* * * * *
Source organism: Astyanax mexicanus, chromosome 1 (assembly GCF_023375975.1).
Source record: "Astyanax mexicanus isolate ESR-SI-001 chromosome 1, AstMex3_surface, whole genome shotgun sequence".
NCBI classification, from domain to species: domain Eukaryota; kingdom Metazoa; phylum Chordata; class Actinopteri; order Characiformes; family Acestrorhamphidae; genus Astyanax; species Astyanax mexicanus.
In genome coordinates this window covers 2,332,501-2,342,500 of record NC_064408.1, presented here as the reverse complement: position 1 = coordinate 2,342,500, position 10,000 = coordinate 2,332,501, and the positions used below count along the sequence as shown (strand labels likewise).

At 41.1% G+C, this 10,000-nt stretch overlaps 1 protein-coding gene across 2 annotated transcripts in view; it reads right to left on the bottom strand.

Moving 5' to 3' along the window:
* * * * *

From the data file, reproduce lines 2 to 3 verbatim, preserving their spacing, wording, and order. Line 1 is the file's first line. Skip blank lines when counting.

Source record: "Astyanax mexicanus isolate ESR-SI-001 chromosome 1, AstMex3_surface, whole genome shotgun sequence".
NCBI classification, from domain to species: domain Eukaryota; kingdom Metazoa; phylum Chordata; class Actinopteri; order Characiformes; family Acestrorhamphidae; genus Astyanax; species Astyanax mexicanus.